That's their DSL service. Their cable service has similar tiers and terms, but slightly different pricing.

    • by ScrewMaster (602015) * on Sunday September 19, 2010 @02:30PM (#33628936)

      Yes, they really call it "unlimited", in the same table with the limits.

      I'm always amazed by people whose frontal lobes are capable of generating and publishing such non-sequiturs without exploding.

      • Re: (Score:3, Insightful)

        by DoofusOfDeath (636671)

        I'm always amazed by people whose frontal lobes are capable of generating and publishing such non-sequiturs without exploding.

        My impression is that salesman, marketing people, politicians, and lawyers are often more interested in the effects their words have on others, than the actual soundness of the logic contained therein.

        If one can claim that their broadband service is "unlimited" to get increased sales, without being overly sued, I think that's all some of these people care about.

        It's evil: they're wil

      • by sznupi (719324)

        Not by those on which it is apparently working? (it wouldn't really be done otherwise)

        • Not by those on which it is apparently working?

          Yah. Them too. This just goes to show that ignorance is not bliss.

      • Hey, they came up with a whole marketing campaign based around the notion that information on their internet service travels faster than the speed of sound - these people aren't high on the evolutionary tree as far as frontal lobes go.

      • by lorelorn (869271)
        They mostly work in marketing. I believe it's a pre-requesite there.
    • by kaptink (699820) on Sunday September 19, 2010 @02:32PM (#33628950) Homepage

      Those access fees are quite high compared to some of the competition. Possibly why they are using dishonest advertising to trick people who dont know or care that much into using them instead. Just looking at broadbandchoice.com.au shows several providers offering 150gb for $90 a month. A bit more than 12gb. Worth looking at this comparison http://bc.whirlpool.net.au/bc/?action=search&state=any&class=0&type=res&pre=3000&cost=100&speed=512&upspeed=0&ip=1&contract=99&upfront=999999&needhw=yes&conntype=1&conntype=4&conntype=5&sort=0 [whirlpool.net.au]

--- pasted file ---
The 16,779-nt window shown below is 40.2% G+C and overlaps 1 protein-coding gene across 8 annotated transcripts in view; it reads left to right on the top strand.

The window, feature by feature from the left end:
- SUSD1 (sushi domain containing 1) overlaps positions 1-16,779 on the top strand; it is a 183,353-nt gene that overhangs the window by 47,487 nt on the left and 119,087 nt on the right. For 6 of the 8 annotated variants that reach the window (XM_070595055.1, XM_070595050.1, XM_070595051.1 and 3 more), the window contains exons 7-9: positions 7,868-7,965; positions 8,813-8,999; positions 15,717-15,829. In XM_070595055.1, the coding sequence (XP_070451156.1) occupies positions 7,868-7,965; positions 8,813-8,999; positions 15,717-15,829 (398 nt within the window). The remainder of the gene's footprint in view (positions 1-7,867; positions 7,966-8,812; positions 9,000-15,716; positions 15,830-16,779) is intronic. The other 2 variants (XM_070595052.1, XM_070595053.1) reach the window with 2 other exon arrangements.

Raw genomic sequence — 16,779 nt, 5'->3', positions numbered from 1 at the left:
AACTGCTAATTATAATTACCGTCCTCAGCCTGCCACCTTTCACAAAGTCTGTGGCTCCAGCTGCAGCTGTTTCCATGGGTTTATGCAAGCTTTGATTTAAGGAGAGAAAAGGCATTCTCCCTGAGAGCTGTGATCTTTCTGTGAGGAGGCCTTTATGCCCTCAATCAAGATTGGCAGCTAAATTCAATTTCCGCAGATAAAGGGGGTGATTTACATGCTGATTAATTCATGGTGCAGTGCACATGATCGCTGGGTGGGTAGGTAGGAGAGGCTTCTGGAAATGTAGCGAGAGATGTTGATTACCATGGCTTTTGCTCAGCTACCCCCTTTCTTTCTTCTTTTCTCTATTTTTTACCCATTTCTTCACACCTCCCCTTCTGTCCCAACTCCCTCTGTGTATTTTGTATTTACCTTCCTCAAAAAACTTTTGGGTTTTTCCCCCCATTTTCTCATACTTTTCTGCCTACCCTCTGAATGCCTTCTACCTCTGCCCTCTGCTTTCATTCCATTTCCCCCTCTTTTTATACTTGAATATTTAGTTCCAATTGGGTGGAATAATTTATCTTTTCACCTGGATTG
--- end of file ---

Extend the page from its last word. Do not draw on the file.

• "broadbandchoice.com.au shows several providers offering 150gb for $90 a month."

        I've been with Optus for 10yrs, my current plan is 170GB for $70/mth (fibre, not copper).
      • BT Broadband do the same in the UK. However, they do not tell you what the maximum is on their 'unlimited' tiers. They just cap your download to 64kb/s out of the blue, at a month at a time.

    • So there is a shittier ISP than AT&T, i can get either 200 MB for $15 or 2 GB for $25 wirelessly. I understand using less than 200 MB on a cell phone plan, but with multimedia all the shit that you have to deal with on sites these days it is fucking insane to think that 200 MB is enough, software updates alone just for windows or mac I am sure exceed that on a monthly basis.

      • The 200 MB plans are used by people like my grandfather who only use the connection every 2 days to check their email. Anything requiring the use of the keyboard is too complicated.

        Windows updates are surprisingly small since they are just bug patches and not new features. Updating a fresh XP SP3 I think would use up most of that 200 MB but after that it's way less. If you also factor in apps that update (whether with systray bloatware or check on run) it may run over the 200 MB limit.

        200 MB wouldn't last m

    • For a long time Telstra was just as bad.

      They also called their 10GB, (which later went to 12GB) plan 'Unlimited' (with the other plans being pay per MB over)). They also throttled to 64kbps (and still do), with 128kbps upload at all times (even when uncapped).